Budget Recap

In case you missed it, last night’s budget contained a number of measures aimed at stimulating the economy particularly through infrastructure spending. This spending will be in the vicinity of $75 billion. Despite these spending measures, the government is predicting that the budget will return to surplus in 2020-21.

An “honest budget” as described by Treasurer Scott Morrison focused on health, home and housing. Keeping healthcare available to all Australians in the long term and living the dream of owning one’s home will be central issues for many Australians.

As is usual at budget time there was a range of taxation measures announced. A highlight for Small business is a reprieve on the $20,000 write off on capital expenditure. Here’s our summary of impacting measures;

Small Business

  • Extension of the small business instant asset write-off scheme allowing businesses with turnover up to $10 million to immediately write off expenditure up to $20,000 for a further year (originally due to finish on June 30, 2017).
  • Through the National Partnership on Regulatory Reform, the Government will provide up to $300 million over two years to States and Territories that reduce red tape for small business.
  • Amending the small business capital gains tax concessions to ensure that the concessions can only be accessed in relation to assets used in a small business or ownership interests in a small business.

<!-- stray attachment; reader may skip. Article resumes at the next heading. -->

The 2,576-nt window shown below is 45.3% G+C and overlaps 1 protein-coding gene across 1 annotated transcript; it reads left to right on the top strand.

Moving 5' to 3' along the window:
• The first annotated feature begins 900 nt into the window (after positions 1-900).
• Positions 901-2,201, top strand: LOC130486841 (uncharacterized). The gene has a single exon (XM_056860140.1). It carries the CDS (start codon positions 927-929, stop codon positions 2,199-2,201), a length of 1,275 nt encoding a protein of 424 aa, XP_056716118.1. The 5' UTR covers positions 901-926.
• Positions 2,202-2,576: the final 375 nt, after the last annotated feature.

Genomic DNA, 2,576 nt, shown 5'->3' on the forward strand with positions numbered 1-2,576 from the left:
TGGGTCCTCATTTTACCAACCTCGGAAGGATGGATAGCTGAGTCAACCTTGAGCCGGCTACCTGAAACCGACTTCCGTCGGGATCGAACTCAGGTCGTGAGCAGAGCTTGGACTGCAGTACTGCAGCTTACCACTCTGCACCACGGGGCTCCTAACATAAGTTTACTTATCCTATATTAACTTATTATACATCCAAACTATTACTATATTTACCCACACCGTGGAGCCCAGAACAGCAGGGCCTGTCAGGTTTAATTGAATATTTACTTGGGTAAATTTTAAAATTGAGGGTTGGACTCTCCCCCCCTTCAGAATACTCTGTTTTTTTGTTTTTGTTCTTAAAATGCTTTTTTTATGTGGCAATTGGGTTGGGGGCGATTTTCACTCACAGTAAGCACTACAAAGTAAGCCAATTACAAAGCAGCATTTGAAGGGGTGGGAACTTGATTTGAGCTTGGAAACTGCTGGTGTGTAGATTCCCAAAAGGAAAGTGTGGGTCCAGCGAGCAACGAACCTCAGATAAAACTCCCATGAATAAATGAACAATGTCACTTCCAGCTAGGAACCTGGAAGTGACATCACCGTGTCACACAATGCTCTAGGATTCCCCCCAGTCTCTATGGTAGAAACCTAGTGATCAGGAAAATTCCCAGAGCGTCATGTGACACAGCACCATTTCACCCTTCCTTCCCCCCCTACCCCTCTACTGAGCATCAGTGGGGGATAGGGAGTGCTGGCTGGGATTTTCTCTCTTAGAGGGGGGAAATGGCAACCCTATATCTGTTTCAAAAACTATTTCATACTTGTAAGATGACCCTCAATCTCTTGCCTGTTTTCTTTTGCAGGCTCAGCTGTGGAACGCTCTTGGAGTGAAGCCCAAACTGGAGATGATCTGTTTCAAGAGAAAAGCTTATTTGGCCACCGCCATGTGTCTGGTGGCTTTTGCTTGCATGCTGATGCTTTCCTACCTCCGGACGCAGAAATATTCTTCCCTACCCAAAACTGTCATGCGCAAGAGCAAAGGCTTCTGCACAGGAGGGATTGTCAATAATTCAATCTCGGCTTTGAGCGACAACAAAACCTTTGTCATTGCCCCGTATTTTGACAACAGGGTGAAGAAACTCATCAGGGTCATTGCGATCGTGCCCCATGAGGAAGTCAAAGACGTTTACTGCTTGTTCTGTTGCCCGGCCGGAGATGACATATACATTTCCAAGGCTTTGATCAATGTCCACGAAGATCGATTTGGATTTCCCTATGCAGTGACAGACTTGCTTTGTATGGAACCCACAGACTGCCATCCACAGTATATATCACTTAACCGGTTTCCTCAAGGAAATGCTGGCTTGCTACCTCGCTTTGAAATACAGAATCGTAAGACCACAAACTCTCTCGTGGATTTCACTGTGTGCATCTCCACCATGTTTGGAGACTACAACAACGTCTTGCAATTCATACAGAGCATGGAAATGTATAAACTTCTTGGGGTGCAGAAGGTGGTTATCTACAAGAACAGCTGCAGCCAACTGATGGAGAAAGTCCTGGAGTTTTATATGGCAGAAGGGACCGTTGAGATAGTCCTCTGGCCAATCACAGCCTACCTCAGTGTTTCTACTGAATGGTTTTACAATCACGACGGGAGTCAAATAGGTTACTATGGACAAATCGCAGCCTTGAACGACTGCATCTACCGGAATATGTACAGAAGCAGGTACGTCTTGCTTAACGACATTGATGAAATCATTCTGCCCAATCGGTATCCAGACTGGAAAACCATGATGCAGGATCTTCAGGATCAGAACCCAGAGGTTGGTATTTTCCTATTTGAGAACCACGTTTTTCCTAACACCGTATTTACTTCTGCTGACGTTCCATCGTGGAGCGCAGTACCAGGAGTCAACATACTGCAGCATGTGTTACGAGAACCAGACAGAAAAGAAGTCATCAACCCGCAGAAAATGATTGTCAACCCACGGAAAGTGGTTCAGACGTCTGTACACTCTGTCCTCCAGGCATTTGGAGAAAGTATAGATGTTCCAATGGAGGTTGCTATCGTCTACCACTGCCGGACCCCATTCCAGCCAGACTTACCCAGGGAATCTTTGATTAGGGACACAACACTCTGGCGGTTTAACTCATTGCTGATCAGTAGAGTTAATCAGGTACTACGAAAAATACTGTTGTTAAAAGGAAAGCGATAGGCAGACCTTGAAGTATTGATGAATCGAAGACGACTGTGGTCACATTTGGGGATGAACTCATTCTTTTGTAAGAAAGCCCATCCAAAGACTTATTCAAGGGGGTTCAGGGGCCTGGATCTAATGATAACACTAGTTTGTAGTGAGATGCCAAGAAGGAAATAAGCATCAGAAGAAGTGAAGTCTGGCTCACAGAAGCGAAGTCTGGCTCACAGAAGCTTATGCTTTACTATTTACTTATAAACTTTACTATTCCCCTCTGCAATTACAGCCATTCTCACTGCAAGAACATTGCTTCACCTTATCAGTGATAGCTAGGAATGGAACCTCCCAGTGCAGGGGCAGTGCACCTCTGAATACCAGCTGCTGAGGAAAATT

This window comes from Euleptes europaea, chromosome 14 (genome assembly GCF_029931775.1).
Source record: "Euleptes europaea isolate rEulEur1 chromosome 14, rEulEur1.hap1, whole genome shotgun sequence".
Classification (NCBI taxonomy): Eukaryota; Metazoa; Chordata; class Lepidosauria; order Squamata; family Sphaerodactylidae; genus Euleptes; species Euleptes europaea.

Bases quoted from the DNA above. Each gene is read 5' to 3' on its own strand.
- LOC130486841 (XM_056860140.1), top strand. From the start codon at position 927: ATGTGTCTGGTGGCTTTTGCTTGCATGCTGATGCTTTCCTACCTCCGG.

Housing

  • Increase the capital gains tax (CGT) discount by 10% from 50% to 60% for affordable housing. As most people will be aware the CGT discount applies to most CGT assets disposed of by individuals and some trusts where the assets have been owned for more than 12 months.
  • An annual charge of at least $5,000 on residential property owned by foreign residents where the property has been vacant or not available for rent for at least six months of the year.
  • Foreigners and temporary residents will be denied the main residence exemption applying under the CGT law.
  • There is a range of other measures affecting foreign tax residents.
  • First home buyers will be able to save for a deposit through investing funds in superannuation. These amounts they will be able to withdraw when the deposit is required. To the extent that the withdrawn funds were contributed as concessional contributions thee will be some (reduced) taxation on the amount withdrawn. Withdrawals under this scheme may be made after 1 July 2018.
  • Form 1 July 2018, persons over 65 who downsize their home (held for more than ten years) may make an additional non-concessional contribution of up to $300,000 from the proceeds of the disposal of the home. A couple can contribute $300,000 each. This contribution will not be subject to the contribution and superannuation balance caps introduced earlier this year.
  • From 1 July this year, deductions for travel expenses to inspect, maintain or collect rent on investment properties will not be allowable deductions against the rental income. So the trip to the Gold Coast to check on the investment property will no longer be deductible.